Cycling is not an easy sport: Williams believes physicality of sport a deterrent to females

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President of the Antigua and Barbuda Cycling Federation (ABCF), St Clair Williams.
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By Neto Baptiste

President of the Antigua and Barbuda Cycling Federation (ABCF), St Clair Williams, believes the intensity and the rigors associated with competitive cycling could be a deterrent to young female riders.

Williams, speaking recently on the Good Morning Jojo Sports Show, was responding to concerns over the consistently low number of female cyclists competing on the national level.

“Cycling is not an easy sport, and so you have to be really tough both mentally and physically, and some persons don’t want to go through because from time to time you’d have to be on the bike for two or three hours at a time putting in the training, and maybe some of the females don’t want to be out there so long on the bike, and that’s one thing, but recruitment continues. The schools programme is going to be one we’re looking into, and hopefully we’ll get some new recruits coming out on November 13,” he said.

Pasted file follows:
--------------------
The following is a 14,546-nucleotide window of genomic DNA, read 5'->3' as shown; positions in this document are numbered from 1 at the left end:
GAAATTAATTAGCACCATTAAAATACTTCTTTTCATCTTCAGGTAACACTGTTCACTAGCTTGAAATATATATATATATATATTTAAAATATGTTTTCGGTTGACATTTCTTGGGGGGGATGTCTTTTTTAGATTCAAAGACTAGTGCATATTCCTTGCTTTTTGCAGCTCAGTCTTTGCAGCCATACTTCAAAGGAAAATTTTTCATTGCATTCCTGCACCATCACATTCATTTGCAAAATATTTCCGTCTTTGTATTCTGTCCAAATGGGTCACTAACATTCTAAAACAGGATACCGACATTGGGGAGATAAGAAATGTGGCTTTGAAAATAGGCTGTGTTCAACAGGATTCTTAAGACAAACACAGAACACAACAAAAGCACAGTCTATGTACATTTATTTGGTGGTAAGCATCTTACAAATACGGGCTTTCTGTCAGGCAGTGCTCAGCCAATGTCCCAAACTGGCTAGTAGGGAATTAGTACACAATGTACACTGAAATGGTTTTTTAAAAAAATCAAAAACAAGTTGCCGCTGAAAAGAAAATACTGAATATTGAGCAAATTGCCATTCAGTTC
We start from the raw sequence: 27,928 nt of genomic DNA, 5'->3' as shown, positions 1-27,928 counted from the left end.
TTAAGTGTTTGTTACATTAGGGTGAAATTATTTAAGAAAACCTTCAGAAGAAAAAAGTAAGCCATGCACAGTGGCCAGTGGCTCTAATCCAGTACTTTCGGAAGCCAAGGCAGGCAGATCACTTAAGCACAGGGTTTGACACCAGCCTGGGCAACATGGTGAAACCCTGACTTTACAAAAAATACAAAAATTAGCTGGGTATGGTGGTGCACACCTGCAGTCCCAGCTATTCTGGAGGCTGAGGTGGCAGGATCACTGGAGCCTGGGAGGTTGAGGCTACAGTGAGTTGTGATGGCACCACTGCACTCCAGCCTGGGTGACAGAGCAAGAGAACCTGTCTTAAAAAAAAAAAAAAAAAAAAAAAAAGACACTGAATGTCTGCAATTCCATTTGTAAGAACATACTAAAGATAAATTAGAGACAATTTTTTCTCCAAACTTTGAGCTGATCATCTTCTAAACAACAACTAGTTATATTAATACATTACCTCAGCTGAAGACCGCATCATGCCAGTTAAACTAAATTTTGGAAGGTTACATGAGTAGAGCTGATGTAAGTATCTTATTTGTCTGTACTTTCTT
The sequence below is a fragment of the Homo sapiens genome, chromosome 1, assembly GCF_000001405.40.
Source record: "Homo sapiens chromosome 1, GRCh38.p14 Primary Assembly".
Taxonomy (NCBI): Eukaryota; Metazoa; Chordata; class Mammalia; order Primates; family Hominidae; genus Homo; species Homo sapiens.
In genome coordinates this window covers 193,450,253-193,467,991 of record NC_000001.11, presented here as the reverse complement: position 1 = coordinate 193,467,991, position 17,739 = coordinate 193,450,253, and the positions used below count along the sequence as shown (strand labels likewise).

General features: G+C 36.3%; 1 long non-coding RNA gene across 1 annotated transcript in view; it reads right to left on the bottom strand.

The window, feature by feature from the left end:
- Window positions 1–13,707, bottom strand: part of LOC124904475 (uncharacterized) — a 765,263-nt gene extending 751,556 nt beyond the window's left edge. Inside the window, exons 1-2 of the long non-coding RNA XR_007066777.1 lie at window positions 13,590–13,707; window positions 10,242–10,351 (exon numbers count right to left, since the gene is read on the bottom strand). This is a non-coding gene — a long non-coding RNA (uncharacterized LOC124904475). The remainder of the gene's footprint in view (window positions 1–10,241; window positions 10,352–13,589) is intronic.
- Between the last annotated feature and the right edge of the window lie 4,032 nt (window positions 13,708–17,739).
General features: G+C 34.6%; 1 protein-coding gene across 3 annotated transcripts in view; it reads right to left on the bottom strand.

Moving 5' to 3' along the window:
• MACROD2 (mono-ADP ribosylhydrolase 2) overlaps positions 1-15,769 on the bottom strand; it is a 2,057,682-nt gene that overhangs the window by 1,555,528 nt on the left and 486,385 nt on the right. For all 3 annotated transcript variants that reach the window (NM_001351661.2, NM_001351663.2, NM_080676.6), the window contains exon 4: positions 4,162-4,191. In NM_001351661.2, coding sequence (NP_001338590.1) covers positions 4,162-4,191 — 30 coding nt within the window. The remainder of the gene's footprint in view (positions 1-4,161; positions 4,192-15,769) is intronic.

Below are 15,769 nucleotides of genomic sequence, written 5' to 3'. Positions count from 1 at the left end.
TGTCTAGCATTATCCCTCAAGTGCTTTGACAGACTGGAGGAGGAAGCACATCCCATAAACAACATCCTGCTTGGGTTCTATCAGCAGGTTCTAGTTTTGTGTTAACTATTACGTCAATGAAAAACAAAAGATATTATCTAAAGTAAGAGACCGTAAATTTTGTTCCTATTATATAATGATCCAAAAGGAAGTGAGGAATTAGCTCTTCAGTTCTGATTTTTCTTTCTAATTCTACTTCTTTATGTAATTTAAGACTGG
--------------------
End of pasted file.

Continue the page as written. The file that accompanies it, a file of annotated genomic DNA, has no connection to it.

Williams agreed that although the numbers in female cycling has always been low, there has been a significant dip over the years. The president said however, that this is not an isolated issue as many countries across the region and even internationally have been struggling with female participation.

Notwithstanding, Williams said the federation has been employing measures to encourage more female participation.

“We have had a system where we make bikes available and that is one of the areas that I know a number of cyclists or persons who want to ride complain about in terms of the cost of getting the bike, so we’ve made that available for female and junior cyclists, so the bike part of it is not an issue, it is just the recruiting and retaining of the athletes which is another thing,” he said.

The cycling boss warned however, that clubs must also play a part in ensuring the participation of females in the sport.

“It must start at the club level, so the clubs must go out and recruit cyclists whether it is male or female, and we at the executive level would try to facilitate the clubs with the different cyclists they bring to the table as much as we can, with the resources that we have. At the end of the day, most persons look to the executive to do the recruiting, but I think that should be done at the club level,” he said.

Numbers in the female category of races put on by the federation this year dipped to as low as one in many instances with participation peaking between two and three. The issue has however been a longstanding one with no immediate solution in sight.

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